ULEZ scrappage scheme: Millions left in pot two months after zone's expansion - see how much

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The scheme was launched by Sadiq Khan in January, enabling drivers to get money in exchange for scrapping their non-compliant vehicles.

Almost £40 million is still sitting in Sadiq Khan’s Ultra Low Emission Zone (ULEZ) scrappage scheme pot, two months after the clean-air initiative was expanded to cover all of London.

The mayor launched the scrappage scheme, initially set at £110m, in January this year. At that point, drivers who met certain criteria were able to apply for a grant in return for scrapping their non-compliant vehicle.

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The scheme was made increasingly generous over the following months, and ahead of the expansion of the ULEZ on August 29 was not only upped to £160m but also extended to all drivers of non-compliant cars in London, with additional allowances for groups including charities and businesses.

Under the ULEZ, most drivers of non-compliant vehicles are liable to pay a £12.50 daily charge. Credit: Justin Tallis/AFP via Getty Images.Under the ULEZ, most drivers of non-compliant vehicles are liable to pay a £12.50 daily charge. Credit: Justin Tallis/AFP via Getty Images.
Under the ULEZ, most drivers of non-compliant vehicles are liable to pay a £12.50 daily charge. Credit: Justin Tallis/AFP via Getty Images. | AFP via Getty Images

Transport for London (TfL) has been publishing semi-regular updates on the scrappage scheme, detailing how much has been spent and where the money is going. In the latest factsheet, the authority notes that, as of October 22, £121,391,500 had been committed since January, leaving just under £40m left to claim.

Of that, the majority (£72,372,500) has gone to vans and minibuses, with the rest (£49,019,000) going to cars and motorcycles. This however is due to those scrapping larger vehicles receiving more in grants, with more car and motorcycle applications approved (25,923) than vans and minibuses (11,333).

Among London’s 33 boroughs, the most money has gone to drivers in Hillingdon (£11,452,000), followed by Croydon (£9,511,400) and Havering (£8,064,700). City of London drivers have claimed the least, just £55,000.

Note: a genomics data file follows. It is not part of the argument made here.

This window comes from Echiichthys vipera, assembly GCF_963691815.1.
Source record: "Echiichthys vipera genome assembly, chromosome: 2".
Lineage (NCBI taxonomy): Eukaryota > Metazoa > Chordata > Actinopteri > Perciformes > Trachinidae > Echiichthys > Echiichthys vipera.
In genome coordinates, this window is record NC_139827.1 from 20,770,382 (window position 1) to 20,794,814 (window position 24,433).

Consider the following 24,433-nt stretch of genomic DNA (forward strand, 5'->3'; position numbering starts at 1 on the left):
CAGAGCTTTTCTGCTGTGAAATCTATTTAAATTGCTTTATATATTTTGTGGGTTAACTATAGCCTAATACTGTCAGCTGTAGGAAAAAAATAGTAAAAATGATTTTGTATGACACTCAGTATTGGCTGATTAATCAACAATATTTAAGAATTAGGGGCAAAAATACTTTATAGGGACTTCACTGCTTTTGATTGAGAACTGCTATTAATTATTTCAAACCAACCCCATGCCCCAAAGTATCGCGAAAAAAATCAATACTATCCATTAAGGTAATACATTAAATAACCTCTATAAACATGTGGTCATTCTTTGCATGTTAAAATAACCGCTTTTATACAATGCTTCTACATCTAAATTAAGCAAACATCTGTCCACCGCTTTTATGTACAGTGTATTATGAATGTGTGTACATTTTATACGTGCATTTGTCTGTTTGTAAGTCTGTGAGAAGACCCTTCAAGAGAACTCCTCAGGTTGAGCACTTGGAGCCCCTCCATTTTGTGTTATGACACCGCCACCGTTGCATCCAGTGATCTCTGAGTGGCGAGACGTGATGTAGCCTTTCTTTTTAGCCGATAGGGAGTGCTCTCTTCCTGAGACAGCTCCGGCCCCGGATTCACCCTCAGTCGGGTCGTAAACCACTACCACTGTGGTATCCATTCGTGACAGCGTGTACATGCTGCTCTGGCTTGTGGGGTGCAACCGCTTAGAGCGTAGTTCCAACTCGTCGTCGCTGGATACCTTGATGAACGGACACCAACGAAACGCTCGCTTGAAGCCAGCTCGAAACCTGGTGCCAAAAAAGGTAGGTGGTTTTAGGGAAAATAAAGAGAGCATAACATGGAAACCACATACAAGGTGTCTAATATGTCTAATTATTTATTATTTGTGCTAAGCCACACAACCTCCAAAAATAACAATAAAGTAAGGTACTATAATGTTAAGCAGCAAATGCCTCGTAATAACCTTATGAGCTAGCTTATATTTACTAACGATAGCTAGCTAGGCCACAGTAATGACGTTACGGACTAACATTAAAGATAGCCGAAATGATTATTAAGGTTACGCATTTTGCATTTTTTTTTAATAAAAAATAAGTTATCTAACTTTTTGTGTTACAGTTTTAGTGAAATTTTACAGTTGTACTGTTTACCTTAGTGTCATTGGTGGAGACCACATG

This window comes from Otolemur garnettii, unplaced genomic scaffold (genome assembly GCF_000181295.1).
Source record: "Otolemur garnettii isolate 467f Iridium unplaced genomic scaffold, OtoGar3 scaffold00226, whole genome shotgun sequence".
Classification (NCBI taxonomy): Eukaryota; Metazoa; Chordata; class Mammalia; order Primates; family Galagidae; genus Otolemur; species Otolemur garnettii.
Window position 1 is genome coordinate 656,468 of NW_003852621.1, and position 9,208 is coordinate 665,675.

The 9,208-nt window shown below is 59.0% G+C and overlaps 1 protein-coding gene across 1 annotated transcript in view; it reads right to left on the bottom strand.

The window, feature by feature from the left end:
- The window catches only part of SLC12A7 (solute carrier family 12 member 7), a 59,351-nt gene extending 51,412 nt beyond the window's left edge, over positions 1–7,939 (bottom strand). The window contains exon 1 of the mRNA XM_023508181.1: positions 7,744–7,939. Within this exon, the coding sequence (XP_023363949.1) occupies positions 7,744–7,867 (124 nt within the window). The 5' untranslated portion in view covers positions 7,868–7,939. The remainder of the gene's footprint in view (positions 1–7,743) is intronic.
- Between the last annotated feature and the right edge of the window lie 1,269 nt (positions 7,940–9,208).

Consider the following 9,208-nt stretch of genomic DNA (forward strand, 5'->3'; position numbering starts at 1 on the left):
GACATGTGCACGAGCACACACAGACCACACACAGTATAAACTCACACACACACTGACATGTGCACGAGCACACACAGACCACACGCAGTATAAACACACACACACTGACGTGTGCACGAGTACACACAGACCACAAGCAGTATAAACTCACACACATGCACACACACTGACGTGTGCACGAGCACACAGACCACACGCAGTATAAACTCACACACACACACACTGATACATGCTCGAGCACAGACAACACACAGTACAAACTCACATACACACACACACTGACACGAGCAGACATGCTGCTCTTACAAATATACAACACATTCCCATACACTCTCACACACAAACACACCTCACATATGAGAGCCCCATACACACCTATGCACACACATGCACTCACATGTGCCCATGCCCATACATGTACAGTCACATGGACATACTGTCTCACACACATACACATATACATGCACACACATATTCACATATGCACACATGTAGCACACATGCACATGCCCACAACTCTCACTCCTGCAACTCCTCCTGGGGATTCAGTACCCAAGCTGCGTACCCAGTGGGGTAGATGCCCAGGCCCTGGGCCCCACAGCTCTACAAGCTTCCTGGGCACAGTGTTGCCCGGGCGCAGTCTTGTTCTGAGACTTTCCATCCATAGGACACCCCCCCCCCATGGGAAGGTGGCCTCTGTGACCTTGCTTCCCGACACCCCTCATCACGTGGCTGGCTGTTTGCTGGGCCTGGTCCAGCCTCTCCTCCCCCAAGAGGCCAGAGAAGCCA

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The data has been published the same day City Hall and TfL unveiled their report on the first month of the ULEZ expansion, covering metrics including compliance levels between August 29 and September 30.

The report indicated that on an average day in September, the number of non-compliant vehicles seen on London’s roads is estimated to have dropped by 45% compared to June. It is also expected that TfL took in more than £26m in charges over that first month, though a final cost is yet to be confirmed.

Mr Khan said: “I’ve always said that the decision to expand the Ulez was very difficult, but a month on from the expansion we can already see that it is working.

“This new data shows 95% of vehicles seen driving in London on an average day now comply with our air quality standards – a 10 percentage point increase since I began to consult on the ULEZ expansion in May 2022. This will make a huge difference to the lives and health of Londoners.”

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Susan Hall, a Conservative London assembly member (AM) and mayoral candidate, described the ULEZ as a “tax grab”, which may have taken in more than £52m up to October 30, if charges were dished out at the same rate as in September. 

“It is those on the lowest incomes who are suffering most from this disastrous charge. As mayor, I will scrap the ULEZ expansion on day one.”

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